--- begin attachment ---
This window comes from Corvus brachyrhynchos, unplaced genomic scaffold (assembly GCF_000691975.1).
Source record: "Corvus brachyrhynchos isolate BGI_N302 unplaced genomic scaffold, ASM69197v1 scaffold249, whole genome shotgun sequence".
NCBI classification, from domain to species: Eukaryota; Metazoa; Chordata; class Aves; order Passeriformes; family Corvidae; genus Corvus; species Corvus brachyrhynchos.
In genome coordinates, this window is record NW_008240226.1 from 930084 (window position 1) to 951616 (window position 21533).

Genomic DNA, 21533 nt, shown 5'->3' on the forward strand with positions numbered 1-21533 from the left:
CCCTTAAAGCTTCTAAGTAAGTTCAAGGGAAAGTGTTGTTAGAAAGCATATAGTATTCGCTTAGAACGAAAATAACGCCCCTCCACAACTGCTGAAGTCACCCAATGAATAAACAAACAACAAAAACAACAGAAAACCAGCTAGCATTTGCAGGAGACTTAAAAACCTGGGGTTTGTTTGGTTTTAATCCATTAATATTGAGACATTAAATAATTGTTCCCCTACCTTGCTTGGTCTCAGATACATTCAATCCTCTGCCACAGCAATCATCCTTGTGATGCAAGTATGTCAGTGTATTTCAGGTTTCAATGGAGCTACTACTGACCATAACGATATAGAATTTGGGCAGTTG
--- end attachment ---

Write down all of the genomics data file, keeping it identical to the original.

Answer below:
This window comes from Corvus brachyrhynchos, unplaced genomic scaffold (assembly GCF_000691975.1).
Source record: "Corvus brachyrhynchos isolate BGI_N302 unplaced genomic scaffold, ASM69197v1 scaffold249, whole genome shotgun sequence".
NCBI classification, from domain to species: Eukaryota; Metazoa; Chordata; class Aves; order Passeriformes; family Corvidae; genus Corvus; species Corvus brachyrhynchos.
In genome coordinates, this window is record NW_008240226.1 from 930084 (window position 1) to 951616 (window position 21533).

Genomic DNA, 21533 nt, shown 5'->3' on the forward strand with positions numbered 1-21533 from the left:
CCCTTAAAGCTTCTAAGTAAGTTCAAGGGAAAGTGTTGTTAGAAAGCATATAGTATTCGCTTAGAACGAAAATAACGCCCCTCCACAACTGCTGAAGTCACCCAATGAATAAACAAACAACAAAAACAACAGAAAACCAGCTAGCATTTGCAGGAGACTTAAAAACCTGGGGTTTGTTTGGTTTTAATCCATTAATATTGAGACATTAAATAATTGTTCCCCTACCTTGCTTGGTCTCAGATACATTCAATCCTCTGCCACAGCAATCATCCTTGTGATGCAAGTATGTCAGTGTATTTCAGGTTTCAATGGAGCTACTACTGACCATAACGATATAGAATTTGGGCAGTTG